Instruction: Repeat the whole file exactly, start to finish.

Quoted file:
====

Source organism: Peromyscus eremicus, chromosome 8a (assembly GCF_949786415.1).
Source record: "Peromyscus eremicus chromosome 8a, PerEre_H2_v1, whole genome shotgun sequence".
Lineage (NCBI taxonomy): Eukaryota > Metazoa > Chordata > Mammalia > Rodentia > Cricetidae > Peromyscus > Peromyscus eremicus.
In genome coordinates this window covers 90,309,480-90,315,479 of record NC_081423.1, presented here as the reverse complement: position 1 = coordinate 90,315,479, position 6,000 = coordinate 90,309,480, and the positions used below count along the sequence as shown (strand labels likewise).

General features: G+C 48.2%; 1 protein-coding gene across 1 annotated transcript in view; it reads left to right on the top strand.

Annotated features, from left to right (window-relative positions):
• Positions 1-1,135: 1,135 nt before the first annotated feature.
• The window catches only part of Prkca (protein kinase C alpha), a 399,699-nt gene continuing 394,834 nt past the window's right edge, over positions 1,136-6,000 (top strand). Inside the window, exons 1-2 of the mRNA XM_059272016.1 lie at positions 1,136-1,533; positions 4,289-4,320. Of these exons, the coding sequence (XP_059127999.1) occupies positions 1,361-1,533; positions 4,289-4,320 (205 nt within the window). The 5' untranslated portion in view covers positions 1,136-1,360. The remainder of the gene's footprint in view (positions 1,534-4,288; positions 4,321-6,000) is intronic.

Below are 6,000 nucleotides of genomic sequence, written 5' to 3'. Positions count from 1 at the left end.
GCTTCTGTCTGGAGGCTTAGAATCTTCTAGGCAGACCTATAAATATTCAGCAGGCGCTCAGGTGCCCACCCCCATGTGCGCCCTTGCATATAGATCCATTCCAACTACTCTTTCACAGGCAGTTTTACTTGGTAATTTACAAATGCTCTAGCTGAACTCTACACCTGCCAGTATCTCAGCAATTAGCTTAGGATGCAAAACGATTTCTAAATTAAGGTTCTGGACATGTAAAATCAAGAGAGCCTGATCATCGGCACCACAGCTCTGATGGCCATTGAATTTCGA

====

Source organism: Peromyscus eremicus, chromosome 8a (assembly GCF_949786415.1).
Source record: "Peromyscus eremicus chromosome 8a, PerEre_H2_v1, whole genome shotgun sequence".
Lineage (NCBI taxonomy): Eukaryota > Metazoa > Chordata > Mammalia > Rodentia > Cricetidae > Peromyscus > Peromyscus eremicus.
In genome coordinates this window covers 90,309,480-90,315,479 of record NC_081423.1, presented here as the reverse complement: position 1 = coordinate 90,315,479, position 6,000 = coordinate 90,309,480, and the positions used below count along the sequence as shown (strand labels likewise).

General features: G+C 48.2%; 1 protein-coding gene across 1 annotated transcript in view; it reads left to right on the top strand.

Annotated features, from left to right (window-relative positions):
• Positions 1-1,135: 1,135 nt before the first annotated feature.
• The window catches only part of Prkca (protein kinase C alpha), a 399,699-nt gene continuing 394,834 nt past the window's right edge, over positions 1,136-6,000 (top strand). Inside the window, exons 1-2 of the mRNA XM_059272016.1 lie at positions 1,136-1,533; positions 4,289-4,320. Of these exons, the coding sequence (XP_059127999.1) occupies positions 1,361-1,533; positions 4,289-4,320 (205 nt within the window). The 5' untranslated portion in view covers positions 1,136-1,360. The remainder of the gene's footprint in view (positions 1,534-4,288; positions 4,321-6,000) is intronic.

Below are 6,000 nucleotides of genomic sequence, written 5' to 3'. Positions count from 1 at the left end.
GCTTCTGTCTGGAGGCTTAGAATCTTCTAGGCAGACCTATAAATATTCAGCAGGCGCTCAGGTGCCCACCCCCATGTGCGCCCTTGCATATAGATCCATTCCAACTACTCTTTCACAGGCAGTTTTACTTGGTAATTTACAAATGCTCTAGCTGAACTCTACACCTGCCAGTATCTCAGCAATTAGCTTAGGATGCAAAACGATTTCTAAATTAAGGTTCTGGACATGTAAAATCAAGAGAGCCTGATCATCGGCACCACAGCTCTGATGGCCATTGAATTTCGA